CHICKEN WITH RAISINS AND PINE KERNELS

The side dish was Broad Beans with Ham (broad beans, olive oil, red onion, Serrano ham, parsley).

BROAD BEANS WITH HAM.

Just so you know how unlike Betty Crocker I am, I just read the chicken recipe and when I hit the instruction, "turn the salad into a serving dish," I thought it was a magic trick... or a miracle (like turning water into wine, or fish into loaves of bread).

Then again, if I were running the kitchen, turning uncooked food into something cooked and edible would in fact be a miracle.

14 comments:

  1. The family sounds like The International House of Betty!
    And Jerry should certainly be the Emperor of the club; that food looks deelish!

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  2. Those scrambled eggs look ambrosial. And it's something even I could manage to create. Though for me, no chorizos, please. (Says he after looking them up!)

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  3. Bob:
    Jerry's youngest sister is good in the kitchen, although she and Linda had an interesting conversation about cardamom when Inger wanted some to bake breakfast rolls. Definitely a family of Bettys. Jerry likes to think of himself as the general, but I think emperor fits better.

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  4. Raybeard:
    Sorry about not going vegetarian for you, but the eggs would be great without the chorizo. And last night's bean dish didn't need the ham to be satisfying and very healthy.

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  5. WOW ! It's that I seldom use eggs when used whole [allergic reaction to it, no problems with them in mayonaise] but it looks amazing. Also the broad beans dish sounds delish.

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  6. Jerry! Oh Jerry! We need you! Here!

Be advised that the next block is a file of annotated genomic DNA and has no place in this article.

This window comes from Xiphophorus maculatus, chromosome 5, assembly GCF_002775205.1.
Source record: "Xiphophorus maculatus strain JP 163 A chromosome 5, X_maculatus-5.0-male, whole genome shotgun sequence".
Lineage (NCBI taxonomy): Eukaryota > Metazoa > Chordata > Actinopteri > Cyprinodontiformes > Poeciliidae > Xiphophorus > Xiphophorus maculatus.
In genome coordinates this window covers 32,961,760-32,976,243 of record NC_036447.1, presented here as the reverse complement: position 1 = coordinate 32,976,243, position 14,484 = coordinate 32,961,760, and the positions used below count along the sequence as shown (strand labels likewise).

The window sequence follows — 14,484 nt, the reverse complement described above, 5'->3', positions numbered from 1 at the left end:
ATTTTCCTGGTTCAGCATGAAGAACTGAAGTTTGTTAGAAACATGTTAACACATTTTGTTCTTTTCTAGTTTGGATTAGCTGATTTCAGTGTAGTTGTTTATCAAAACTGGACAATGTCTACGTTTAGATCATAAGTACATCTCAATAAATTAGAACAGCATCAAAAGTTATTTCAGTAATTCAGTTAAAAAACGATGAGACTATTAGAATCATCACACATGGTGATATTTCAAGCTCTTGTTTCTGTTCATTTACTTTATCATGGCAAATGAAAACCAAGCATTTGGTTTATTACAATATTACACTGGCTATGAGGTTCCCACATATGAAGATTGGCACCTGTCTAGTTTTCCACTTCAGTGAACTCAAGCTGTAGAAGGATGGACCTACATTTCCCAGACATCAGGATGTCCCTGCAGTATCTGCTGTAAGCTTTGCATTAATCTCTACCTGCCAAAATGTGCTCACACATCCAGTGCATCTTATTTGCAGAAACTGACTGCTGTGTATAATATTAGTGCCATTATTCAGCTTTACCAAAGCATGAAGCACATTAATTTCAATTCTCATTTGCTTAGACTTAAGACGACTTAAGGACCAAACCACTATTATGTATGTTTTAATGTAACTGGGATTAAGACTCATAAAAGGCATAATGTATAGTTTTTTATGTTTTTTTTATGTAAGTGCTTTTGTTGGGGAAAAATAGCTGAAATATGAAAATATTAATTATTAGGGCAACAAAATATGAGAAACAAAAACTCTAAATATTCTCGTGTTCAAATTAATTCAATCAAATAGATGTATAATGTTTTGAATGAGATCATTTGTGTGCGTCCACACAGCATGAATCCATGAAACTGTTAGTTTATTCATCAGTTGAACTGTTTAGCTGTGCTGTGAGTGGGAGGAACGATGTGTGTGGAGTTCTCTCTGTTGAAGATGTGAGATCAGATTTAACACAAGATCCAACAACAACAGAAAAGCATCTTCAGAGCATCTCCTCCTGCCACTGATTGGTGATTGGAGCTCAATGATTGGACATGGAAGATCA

These all look delicious!

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  7. Peter:
    Sorry about the eggs! I have the same reaction to bees (even in they were to be put in mayonnaise) -- well, I guess that's not the same thing. The broad beans WERE delish and even better tonight as leftovers.

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  8. Jim:
    Oh, no, I hope you're not BOTH like me in the kitchen!

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  9. Question?
    Jerry, where is the food blog, with recipes.
    The chicken dish, wow....
    Maybe I should think about cooking more than sandwiches!
    I am starving now.....
    Do you guys need a Houseboy? YUM

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  10. Theaterdog:
    If Jerry started a food blog, he might not have as much time to keep me fed. As for a houseboy... maybe if he comes with his own trust fund.

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  11. Could I move in with you two in Fred were to ever leave me? Honestly, I know nothing about the kitchen other than how to clean it.
    Although I suppose I could go back to eating ravioli out of a can like I did before Fred came into the picture.
    m.

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  12. Mark:
    How could Fred ever leave you?! I remember my own ravioli-out-of-a-can days. But, Mark, if we could cook, we'd be perfect. And that would be so boring.

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  13. This all sounds and looks scrummy!The Basque scramble with the broad beans now that is perfect.

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  14. the cuby poet:
    It WAS perfect. And just a little something Jerry threw together.